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In her debut novel about family, legacy, music and love, Janelle M. Williams captivates with magical realism and humor. Enter for a chance to win a copy.

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image of author janelle m. williams with book gone like yesterday
Jonathan Johnson
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Janelle M. Williams creates a world in this debut novel that readers will find both familiar and surprising. It is a world that mirrors our own, but in Gone Like Yesterday, spongy moths follow, guide and sing to some people. They are messengers from the ancestors, connecting the living and the dead as well as the living in one place with the living in another.

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Zahra and Sammie are both moth people, but Zahra has been trying to ignore the moths and Sammie is just becoming aware of them. Zahra first meets Sammie’s uncle, Trey, when she gets into his Uber. One awkward, then tense, then momentarily frightening ride opens the door for Zahra to help Trey’s niece, Sammie, write her college entrance essay.

Williams writes from the perspective of both women to weave a story that’s a mix of mystery, magic and music. Through Zahra’s and Sammie’s eyes we see friendship, new and young love, and families that aren’t altogether whole.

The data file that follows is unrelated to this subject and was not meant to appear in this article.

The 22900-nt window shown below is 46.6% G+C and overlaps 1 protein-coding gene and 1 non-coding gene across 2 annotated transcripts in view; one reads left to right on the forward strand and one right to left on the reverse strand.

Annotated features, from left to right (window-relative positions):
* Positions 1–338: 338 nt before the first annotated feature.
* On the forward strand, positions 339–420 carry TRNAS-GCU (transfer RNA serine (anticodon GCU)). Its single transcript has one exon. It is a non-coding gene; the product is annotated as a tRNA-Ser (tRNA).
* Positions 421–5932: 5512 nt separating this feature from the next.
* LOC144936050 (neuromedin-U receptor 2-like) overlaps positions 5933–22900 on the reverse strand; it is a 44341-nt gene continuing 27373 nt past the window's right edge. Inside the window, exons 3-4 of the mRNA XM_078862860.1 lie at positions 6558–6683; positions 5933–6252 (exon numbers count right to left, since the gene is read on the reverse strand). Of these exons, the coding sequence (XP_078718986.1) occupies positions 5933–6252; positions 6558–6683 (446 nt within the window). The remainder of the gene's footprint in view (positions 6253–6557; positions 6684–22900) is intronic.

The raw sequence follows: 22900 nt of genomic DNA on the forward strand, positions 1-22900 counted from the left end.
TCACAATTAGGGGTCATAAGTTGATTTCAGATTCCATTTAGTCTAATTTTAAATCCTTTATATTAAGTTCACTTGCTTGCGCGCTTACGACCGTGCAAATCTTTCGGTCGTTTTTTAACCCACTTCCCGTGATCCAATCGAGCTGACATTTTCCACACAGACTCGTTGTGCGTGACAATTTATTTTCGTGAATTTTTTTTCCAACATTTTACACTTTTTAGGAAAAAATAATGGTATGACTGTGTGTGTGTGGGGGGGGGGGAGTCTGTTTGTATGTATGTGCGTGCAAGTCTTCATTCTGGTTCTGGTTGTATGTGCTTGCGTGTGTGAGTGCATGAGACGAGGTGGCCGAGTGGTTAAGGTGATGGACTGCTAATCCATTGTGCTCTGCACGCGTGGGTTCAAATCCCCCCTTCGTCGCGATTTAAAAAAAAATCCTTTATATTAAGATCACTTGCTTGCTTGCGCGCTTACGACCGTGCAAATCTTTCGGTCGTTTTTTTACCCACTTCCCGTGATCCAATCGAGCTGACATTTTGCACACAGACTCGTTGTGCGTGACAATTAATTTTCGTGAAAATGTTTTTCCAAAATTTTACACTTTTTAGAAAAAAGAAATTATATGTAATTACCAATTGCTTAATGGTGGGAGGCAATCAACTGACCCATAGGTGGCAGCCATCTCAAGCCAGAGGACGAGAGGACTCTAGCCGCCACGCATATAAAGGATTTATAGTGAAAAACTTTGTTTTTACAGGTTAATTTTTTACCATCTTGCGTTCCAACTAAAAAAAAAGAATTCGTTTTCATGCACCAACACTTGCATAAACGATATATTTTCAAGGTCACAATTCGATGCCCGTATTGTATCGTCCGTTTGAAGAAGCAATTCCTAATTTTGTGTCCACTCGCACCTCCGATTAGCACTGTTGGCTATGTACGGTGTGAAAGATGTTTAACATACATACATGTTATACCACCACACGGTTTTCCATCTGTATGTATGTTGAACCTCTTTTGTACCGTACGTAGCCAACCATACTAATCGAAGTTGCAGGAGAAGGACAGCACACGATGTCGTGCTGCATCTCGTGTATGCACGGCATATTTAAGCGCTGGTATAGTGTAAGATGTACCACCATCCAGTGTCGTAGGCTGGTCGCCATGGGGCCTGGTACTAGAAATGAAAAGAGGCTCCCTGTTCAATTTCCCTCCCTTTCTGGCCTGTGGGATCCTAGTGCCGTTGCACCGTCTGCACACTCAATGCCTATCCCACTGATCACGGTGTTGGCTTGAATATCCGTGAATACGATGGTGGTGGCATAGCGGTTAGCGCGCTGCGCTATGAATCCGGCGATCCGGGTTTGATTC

The book opens with a mystery. Zahra’s grandmother calls from Atlanta to say her brother is gone. He’s been known to disappear before, but something about this time is different. When Zahra decides to make the trip from New York to Atlanta in search of her brother, Sammie insists on going, too, and Trey offers to drive. Their journey is full of surprising discoveries that help each woman better understand who and where she comes from and what the moths are really trying to say.

The themes of Gone Like Yesterday are both personal and universal: history, legacy, family, friendship and what it means to be lost, found, seen and heard, especially as a Black person. Although the action takes place in 2019, you’ll find the book pleasantly nostalgic as Zahra and Sammie connect you to your memories of your high school and young adult years — the friendships, crushes, worries and goals. This is also a book for music lovers. The characters sing, including the moths, so there are plenty of musical references to artists like Yolanda Adams, Shaggy, Luther Vandross, Kendrick Lamar and more. But it is Zahra’s brother, Derrick, who fittingly gets the last word, or song.

We spoke to Williams about her inspiration for this book and her approach to honoring the past without letting it consume the present.

(This interview has been edited for length and clarity.) 

How did you begin to write this story?